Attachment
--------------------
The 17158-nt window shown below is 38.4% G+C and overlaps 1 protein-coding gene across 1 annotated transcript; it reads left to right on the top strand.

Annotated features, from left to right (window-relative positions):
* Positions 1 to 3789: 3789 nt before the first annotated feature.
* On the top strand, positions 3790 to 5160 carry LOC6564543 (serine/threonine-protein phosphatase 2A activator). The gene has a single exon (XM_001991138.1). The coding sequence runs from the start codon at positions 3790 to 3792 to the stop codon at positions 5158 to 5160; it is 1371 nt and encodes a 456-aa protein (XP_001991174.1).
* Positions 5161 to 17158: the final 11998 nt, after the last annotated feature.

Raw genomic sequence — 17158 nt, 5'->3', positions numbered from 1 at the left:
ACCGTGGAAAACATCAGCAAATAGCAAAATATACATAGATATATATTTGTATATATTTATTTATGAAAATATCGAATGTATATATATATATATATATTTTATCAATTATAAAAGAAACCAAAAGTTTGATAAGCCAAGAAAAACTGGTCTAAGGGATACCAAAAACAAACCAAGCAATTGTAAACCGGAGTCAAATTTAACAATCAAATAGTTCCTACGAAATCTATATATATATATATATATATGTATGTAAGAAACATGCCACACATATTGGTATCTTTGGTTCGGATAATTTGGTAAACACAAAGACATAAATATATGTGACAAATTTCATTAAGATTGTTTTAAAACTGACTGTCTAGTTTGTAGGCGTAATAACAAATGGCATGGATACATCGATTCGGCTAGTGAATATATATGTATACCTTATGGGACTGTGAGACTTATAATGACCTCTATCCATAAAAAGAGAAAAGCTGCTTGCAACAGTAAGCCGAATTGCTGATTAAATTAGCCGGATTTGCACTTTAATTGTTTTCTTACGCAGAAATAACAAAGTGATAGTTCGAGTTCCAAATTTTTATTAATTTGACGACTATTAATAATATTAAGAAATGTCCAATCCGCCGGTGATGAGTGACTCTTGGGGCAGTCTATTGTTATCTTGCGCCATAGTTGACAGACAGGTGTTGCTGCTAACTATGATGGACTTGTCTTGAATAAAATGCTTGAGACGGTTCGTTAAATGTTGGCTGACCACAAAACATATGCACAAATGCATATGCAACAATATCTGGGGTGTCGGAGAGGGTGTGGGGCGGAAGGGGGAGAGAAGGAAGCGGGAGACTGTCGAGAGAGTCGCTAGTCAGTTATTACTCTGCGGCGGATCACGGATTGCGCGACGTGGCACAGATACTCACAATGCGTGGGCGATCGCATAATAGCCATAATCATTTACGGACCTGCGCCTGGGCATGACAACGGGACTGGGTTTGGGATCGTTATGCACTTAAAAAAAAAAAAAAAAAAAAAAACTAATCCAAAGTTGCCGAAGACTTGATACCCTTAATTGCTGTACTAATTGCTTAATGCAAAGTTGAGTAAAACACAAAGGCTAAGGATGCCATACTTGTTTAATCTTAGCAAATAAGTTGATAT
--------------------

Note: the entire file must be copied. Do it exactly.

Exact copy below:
The 17158-nt window shown below is 38.4% G+C and overlaps 1 protein-coding gene across 1 annotated transcript; it reads left to right on the top strand.

Annotated features, from left to right (window-relative positions):
* Positions 1 to 3789: 3789 nt before the first annotated feature.
* On the top strand, positions 3790 to 5160 carry LOC6564543 (serine/threonine-protein phosphatase 2A activator). The gene has a single exon (XM_001991138.1). The coding sequence runs from the start codon at positions 3790 to 3792 to the stop codon at positions 5158 to 5160; it is 1371 nt and encodes a 456-aa protein (XP_001991174.1).
* Positions 5161 to 17158: the final 11998 nt, after the last annotated feature.

Raw genomic sequence — 17158 nt, 5'->3', positions numbered from 1 at the left:
ACCGTGGAAAACATCAGCAAATAGCAAAATATACATAGATATATATTTGTATATATTTATTTATGAAAATATCGAATGTATATATATATATATATATTTTATCAATTATAAAAGAAACCAAAAGTTTGATAAGCCAAGAAAAACTGGTCTAAGGGATACCAAAAACAAACCAAGCAATTGTAAACCGGAGTCAAATTTAACAATCAAATAGTTCCTACGAAATCTATATATATATATATATATATGTATGTAAGAAACATGCCACACATATTGGTATCTTTGGTTCGGATAATTTGGTAAACACAAAGACATAAATATATGTGACAAATTTCATTAAGATTGTTTTAAAACTGACTGTCTAGTTTGTAGGCGTAATAACAAATGGCATGGATACATCGATTCGGCTAGTGAATATATATGTATACCTTATGGGACTGTGAGACTTATAATGACCTCTATCCATAAAAAGAGAAAAGCTGCTTGCAACAGTAAGCCGAATTGCTGATTAAATTAGCCGGATTTGCACTTTAATTGTTTTCTTACGCAGAAATAACAAAGTGATAGTTCGAGTTCCAAATTTTTATTAATTTGACGACTATTAATAATATTAAGAAATGTCCAATCCGCCGGTGATGAGTGACTCTTGGGGCAGTCTATTGTTATCTTGCGCCATAGTTGACAGACAGGTGTTGCTGCTAACTATGATGGACTTGTCTTGAATAAAATGCTTGAGACGGTTCGTTAAATGTTGGCTGACCACAAAACATATGCACAAATGCATATGCAACAATATCTGGGGTGTCGGAGAGGGTGTGGGGCGGAAGGGGGAGAGAAGGAAGCGGGAGACTGTCGAGAGAGTCGCTAGTCAGTTATTACTCTGCGGCGGATCACGGATTGCGCGACGTGGCACAGATACTCACAATGCGTGGGCGATCGCATAATAGCCATAATCATTTACGGACCTGCGCCTGGGCATGACAACGGGACTGGGTTTGGGATCGTTATGCACTTAAAAAAAAAAAAAAAAAAAAAAACTAATCCAAAGTTGCCGAAGACTTGATACCCTTAATTGCTGTACTAATTGCTTAATGCAAAGTTGAGTAAAACACAAAGGCTAAGGATGCCATACTTGTTTAATCTTAGCAAATAAGTTGATAT